void l1l11l1l1::l11l1lll(short l1ll,short ll1l) {
    for(int l1ll1 = 0;l1ll1<l1ll;l1ll1++) {
        // similar evil follows
        // ...
    }
}
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Re: SSAO Questions

Postby sascha » Mon Feb 02, 2009 6:33 pm

I sometimes have the idea of not only removing comments from my code, but also to rename each label to a different combination of capital and lower-case letters. One label becomes xxXxxXxX. The next one becomes xXxxXxXx. And so on.

I think replacing class, method and variable names with random characters is a standard technique for obfuscation. But since we're talking about open source code, I think we're looking for exactly the opposite :-)

Personally I like the "self documenting code" approach described in the Code Complete book.
It suggests to not document the obvious but use meaningful class, method and variable names. Instead of documenting a block of code, it could also be refactored into a method with a meaningful name. He reasons that developers are trained to read code, not doc-comments, so if the code is written clearly, doc-comments should only be used to describe things the code itself can't.
So,
Code: Select all
i++; //increment i by 1
would e.g. become
Code: Select all
lineNumber++;
.
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Re: SSAO Questions

Postby dcuny » Mon Feb 02, 2009 9:03 pm

I've found it in my best interest to document even simple code lines like
Code: Select all
// Move to the next field
recordIndex++;
The main reason for this is to ensure that the code matches up with the intent. I've actually had someone track down a bug in my code because of exactly this sort of thing, where my comment claimed to be incrementing by one value, and the code was incrementing by another. (Note that in the code above, the comment refers to the field, but I'm incrementing the record index).

I also make the assumption that someone else is going to take over my code at some point. If the code is fully documented, it provides a bit more security to the person who's deciding if they want to take the task on. Of course, if the comments are useful and the variables are well named, it helps even more. ;)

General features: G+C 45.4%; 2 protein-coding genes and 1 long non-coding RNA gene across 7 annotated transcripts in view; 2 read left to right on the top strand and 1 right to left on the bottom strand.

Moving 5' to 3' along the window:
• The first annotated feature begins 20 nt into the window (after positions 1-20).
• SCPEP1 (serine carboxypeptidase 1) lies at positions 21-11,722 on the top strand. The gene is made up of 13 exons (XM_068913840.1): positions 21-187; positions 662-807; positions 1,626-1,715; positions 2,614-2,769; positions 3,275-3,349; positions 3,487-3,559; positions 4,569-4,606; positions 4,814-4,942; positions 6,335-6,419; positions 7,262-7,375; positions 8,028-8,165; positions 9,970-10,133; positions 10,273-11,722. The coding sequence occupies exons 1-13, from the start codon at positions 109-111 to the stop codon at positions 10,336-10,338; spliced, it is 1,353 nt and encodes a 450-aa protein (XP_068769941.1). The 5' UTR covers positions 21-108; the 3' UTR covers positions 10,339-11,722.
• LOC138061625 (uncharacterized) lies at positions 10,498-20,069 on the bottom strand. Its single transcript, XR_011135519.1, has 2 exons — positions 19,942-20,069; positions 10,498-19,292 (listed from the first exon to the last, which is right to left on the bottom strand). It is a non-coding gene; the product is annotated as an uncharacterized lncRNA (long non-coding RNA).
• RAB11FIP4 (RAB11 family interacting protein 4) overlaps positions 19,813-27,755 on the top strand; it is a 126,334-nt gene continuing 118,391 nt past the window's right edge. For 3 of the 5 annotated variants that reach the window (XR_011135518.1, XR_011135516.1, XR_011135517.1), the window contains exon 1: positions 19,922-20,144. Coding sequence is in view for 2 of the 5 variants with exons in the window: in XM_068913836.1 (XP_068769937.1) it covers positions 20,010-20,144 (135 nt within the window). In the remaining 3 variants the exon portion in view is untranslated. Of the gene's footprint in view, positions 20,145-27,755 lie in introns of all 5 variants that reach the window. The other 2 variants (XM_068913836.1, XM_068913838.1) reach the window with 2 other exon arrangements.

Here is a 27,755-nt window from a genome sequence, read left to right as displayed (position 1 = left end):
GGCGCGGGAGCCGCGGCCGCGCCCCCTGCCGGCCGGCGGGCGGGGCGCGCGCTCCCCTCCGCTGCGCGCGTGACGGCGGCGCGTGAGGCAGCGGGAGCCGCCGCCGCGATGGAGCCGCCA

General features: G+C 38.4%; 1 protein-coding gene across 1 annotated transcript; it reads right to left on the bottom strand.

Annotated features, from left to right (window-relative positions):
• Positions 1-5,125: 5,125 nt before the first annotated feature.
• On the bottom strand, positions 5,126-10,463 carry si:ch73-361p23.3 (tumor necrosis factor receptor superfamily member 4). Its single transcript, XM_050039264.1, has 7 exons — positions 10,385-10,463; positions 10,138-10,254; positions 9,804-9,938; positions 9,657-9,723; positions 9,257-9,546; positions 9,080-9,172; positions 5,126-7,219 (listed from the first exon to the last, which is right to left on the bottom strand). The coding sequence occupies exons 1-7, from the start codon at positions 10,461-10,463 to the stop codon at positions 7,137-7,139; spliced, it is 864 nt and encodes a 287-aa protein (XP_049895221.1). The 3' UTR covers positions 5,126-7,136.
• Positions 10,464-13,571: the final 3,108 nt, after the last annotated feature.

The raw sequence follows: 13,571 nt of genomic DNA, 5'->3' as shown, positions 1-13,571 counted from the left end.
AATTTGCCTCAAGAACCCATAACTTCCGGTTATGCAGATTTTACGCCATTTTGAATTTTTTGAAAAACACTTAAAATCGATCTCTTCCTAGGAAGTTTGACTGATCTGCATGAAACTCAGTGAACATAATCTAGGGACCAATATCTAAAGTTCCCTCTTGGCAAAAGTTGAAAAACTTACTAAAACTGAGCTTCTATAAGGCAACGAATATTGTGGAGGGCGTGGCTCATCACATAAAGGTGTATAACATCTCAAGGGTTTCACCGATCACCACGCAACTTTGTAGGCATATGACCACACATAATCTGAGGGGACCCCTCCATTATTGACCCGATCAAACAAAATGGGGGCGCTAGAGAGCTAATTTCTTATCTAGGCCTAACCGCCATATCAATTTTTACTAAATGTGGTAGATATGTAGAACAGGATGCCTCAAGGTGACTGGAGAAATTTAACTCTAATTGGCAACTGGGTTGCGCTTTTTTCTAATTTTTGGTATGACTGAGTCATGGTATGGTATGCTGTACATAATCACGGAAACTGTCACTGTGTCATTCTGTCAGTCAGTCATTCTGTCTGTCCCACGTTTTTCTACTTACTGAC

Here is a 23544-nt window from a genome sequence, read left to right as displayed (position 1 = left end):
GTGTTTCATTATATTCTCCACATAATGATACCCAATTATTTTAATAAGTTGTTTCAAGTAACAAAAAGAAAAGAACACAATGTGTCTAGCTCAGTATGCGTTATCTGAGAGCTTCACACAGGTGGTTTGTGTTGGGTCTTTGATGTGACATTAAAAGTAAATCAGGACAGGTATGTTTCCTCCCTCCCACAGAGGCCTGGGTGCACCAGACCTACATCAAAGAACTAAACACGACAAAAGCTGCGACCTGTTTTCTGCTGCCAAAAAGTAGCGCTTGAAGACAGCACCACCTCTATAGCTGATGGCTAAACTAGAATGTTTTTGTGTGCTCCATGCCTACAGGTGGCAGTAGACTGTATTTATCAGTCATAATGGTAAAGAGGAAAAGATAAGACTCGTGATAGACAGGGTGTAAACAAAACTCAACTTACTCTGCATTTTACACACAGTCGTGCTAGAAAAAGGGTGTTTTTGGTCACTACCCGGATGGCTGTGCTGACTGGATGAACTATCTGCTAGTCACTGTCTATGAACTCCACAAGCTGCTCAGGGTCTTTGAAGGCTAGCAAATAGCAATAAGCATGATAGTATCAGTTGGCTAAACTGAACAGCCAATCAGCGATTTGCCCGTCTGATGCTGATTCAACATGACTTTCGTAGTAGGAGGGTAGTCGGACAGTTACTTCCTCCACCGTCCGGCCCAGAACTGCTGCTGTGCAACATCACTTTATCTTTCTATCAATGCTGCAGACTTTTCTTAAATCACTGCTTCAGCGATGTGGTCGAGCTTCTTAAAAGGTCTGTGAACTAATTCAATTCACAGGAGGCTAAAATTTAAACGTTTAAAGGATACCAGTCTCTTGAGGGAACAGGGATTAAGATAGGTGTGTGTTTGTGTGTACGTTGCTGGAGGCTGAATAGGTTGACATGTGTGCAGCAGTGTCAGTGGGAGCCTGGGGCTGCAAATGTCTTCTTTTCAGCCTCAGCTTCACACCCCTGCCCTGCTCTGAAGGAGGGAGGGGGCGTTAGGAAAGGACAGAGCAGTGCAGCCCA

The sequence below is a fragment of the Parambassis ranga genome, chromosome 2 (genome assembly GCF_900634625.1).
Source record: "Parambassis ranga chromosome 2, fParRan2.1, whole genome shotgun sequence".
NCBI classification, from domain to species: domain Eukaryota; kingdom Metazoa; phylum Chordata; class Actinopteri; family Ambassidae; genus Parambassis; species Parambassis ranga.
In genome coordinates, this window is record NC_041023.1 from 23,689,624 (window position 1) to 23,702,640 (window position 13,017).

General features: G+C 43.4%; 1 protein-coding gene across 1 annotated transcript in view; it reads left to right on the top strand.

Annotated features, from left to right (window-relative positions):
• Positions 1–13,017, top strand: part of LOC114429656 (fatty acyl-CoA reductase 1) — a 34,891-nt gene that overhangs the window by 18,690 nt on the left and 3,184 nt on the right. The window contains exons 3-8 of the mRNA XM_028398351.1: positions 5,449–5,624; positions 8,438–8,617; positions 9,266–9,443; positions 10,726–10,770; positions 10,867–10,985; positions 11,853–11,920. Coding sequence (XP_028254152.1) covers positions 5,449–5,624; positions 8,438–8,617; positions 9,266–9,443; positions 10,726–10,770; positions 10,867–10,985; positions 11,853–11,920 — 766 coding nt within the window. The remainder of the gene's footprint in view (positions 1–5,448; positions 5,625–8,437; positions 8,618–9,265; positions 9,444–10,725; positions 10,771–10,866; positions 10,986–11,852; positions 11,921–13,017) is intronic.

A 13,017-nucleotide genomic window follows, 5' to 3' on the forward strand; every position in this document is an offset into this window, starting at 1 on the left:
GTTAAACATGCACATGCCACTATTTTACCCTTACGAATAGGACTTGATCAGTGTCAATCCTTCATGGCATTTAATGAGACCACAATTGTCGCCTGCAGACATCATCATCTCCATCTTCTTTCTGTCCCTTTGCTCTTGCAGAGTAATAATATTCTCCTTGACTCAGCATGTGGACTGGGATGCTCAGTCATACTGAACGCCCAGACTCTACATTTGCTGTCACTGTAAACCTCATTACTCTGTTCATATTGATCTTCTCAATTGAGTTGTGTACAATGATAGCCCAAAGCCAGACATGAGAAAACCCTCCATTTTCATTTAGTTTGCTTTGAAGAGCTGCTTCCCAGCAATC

On the question of using a point cloud, I think a Reyes renderer is particularly well suited for this task. The main problem is that it creates a huge amount of data, especially if you're dealing with production quality scenes, which is something I doubt I'll be dealing with. So you can't just hold all that in memory - it's got to be cached to disk somewhere, which adds an additional complexity. And the caching needs to be fairly smart, both in the size of the blocks, and tracking the most recently used blocks. This prevents unnecessary paging.

But you're still dealing with a lot of data, and putting it in an acceleration structure like a kd tree won't be enough. So you end up having to create an approximation layer on top of that, so you can use estimates of point clusters, instead of searching through all the points in a node. Again, that adds code complexity.

Blender uses octrees and spherical harmonics. Then again, they keep everything in memory, so it might not be the issues I'm worried about it being. Perhaps this is premature optimization on my part? :|

Point-based occlusion is still bound to the scene visibility. So you've still got the problem of only being able to occlude what's in the scene itself, so anything off-screen (for example, past the z clip plane or bounding pyramid) won't interact with the scene.

The other motivation is that SSOA can be "dropped into" any raster-based renderer, such as Inyo, without having to extensively rewrite the architecture. Then again, in theory I could add z-buffer shadows to Inyo, too. :P

The good news (for me) is that AO Isn't a primary effect, like shadows or reflections. It's more along the lines of specular highlights. It doesn't have to be accurate, it just needs to be plausible. I think you run into trouble when you try to use it to create effects like drop shadows.